PLOS Computational Biology
20 Jun 2022
Atomic force microscopy (AFM) allows to visualize the dynamics of single biomolecules during their functional activity. All observations are, however, restricted to regions accessible by a fairly big probing tip during scanning. Hence, AFM images only the biomolecular surface with limited spatial resolution, missing important information required for a detailed understanding of the observed phenomena.
22 Dec 2020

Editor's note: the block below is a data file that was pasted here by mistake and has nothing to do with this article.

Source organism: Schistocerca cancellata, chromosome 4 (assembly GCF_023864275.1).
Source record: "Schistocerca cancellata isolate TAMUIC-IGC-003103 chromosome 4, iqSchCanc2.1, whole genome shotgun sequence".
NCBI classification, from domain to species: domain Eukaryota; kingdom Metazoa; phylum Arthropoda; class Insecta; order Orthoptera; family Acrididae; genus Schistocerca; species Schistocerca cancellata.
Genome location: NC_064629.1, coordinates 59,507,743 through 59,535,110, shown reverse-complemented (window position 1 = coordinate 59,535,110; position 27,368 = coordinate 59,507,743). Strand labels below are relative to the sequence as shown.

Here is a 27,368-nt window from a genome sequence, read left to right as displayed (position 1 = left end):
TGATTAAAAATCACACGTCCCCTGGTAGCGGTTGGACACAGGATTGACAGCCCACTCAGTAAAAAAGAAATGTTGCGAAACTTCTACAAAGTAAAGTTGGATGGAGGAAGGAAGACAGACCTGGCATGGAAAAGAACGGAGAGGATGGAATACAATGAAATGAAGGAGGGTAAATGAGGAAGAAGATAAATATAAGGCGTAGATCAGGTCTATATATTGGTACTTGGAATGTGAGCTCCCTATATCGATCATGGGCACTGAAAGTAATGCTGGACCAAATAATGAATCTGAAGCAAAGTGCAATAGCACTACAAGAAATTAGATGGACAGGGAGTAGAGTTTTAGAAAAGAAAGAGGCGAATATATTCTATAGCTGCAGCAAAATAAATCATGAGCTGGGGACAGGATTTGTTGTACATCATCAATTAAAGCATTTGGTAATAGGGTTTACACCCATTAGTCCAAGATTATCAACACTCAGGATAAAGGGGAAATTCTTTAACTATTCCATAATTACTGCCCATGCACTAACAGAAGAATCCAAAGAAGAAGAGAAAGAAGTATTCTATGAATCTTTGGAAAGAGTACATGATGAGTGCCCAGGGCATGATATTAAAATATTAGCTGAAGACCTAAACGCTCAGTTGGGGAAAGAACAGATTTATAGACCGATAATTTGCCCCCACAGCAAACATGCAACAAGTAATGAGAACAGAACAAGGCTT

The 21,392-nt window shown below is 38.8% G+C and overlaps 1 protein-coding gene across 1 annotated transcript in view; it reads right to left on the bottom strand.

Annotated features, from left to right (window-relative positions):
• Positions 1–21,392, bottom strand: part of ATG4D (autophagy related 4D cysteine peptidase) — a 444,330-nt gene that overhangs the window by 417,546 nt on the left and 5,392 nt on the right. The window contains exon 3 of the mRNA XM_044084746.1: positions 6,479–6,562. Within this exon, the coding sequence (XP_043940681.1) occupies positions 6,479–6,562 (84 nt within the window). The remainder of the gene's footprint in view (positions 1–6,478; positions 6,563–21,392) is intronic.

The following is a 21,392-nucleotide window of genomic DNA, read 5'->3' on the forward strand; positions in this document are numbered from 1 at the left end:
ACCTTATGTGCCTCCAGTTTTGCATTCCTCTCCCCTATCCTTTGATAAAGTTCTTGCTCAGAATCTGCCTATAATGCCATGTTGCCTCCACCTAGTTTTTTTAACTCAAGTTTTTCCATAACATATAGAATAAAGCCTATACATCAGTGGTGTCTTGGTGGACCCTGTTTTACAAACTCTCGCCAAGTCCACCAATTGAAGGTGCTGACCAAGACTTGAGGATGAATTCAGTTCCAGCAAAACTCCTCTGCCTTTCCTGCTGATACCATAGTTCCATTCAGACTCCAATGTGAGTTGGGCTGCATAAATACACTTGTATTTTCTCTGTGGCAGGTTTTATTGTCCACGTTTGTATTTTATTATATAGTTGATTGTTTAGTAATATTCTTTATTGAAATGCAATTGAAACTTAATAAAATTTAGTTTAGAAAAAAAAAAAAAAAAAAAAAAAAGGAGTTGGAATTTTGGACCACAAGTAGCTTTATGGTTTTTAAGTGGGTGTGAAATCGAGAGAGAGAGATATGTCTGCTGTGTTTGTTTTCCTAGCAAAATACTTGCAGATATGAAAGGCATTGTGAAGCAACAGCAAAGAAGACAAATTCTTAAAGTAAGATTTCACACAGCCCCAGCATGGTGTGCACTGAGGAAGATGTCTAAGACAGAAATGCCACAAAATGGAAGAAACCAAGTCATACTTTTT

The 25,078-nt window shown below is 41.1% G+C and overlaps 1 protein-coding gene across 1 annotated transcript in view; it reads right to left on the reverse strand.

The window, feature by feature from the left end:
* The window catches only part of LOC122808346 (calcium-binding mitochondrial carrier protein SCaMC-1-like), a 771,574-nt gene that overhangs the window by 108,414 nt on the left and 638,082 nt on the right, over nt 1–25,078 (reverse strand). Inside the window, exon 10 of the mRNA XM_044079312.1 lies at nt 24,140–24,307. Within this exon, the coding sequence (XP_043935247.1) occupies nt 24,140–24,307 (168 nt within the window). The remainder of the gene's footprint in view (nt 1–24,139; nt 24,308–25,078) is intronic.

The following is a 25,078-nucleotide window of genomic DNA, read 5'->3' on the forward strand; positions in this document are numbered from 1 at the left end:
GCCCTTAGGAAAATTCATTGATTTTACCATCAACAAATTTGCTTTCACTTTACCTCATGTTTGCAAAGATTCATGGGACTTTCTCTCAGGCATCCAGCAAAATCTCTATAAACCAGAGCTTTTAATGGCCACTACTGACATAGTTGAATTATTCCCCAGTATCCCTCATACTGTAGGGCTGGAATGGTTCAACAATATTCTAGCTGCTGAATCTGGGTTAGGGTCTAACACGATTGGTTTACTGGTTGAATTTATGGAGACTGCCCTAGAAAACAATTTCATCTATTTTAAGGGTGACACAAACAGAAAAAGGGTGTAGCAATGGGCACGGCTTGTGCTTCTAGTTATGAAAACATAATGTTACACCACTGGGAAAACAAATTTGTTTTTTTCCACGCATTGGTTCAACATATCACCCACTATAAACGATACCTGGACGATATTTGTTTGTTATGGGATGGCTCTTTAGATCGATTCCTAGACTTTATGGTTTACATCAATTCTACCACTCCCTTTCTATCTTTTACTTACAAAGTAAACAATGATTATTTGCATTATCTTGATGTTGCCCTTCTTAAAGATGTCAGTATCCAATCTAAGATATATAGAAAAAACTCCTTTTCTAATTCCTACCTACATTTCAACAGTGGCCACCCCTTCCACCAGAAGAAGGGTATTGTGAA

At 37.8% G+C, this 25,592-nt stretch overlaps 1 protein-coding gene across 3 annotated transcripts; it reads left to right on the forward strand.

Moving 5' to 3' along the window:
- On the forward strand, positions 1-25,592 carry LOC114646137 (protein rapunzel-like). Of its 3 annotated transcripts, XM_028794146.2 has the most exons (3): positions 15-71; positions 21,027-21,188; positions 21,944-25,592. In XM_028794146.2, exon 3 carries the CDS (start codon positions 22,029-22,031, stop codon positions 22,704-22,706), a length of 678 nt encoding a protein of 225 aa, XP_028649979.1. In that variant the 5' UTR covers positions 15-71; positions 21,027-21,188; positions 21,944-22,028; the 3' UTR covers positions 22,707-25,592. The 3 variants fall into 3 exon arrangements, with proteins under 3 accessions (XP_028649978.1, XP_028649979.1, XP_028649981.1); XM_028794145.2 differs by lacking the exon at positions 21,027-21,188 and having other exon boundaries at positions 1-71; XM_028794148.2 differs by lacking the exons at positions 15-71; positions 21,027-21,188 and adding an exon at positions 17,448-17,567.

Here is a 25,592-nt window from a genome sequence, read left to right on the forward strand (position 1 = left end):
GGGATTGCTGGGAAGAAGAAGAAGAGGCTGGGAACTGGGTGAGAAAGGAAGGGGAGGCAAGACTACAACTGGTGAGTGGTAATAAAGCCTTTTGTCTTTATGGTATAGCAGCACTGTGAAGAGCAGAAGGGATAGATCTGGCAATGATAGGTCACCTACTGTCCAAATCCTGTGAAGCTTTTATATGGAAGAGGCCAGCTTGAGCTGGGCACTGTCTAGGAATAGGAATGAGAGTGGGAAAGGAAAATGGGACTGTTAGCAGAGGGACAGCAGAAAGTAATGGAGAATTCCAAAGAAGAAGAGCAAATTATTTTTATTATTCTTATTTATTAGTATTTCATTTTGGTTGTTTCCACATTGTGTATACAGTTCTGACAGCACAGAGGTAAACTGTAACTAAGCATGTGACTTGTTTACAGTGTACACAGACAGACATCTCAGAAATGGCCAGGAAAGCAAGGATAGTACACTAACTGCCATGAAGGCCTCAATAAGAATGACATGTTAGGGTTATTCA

Atomic force microscopy (AFM) allows to obtain images and movies showing proteins at work, however with limited resolution. The developed BioAFMviewer software opens the opportunity to use the enormous amount of available high-resolution protein data to better understand experiments. Within an interactive interface with rich functionality, the BioAFMviewer computationally emulates tip-scanning of any biomolecular structure to generate simulated AFM graphics and movies. They greatly help in the interpretation of e.g., high-speed AFM observations.
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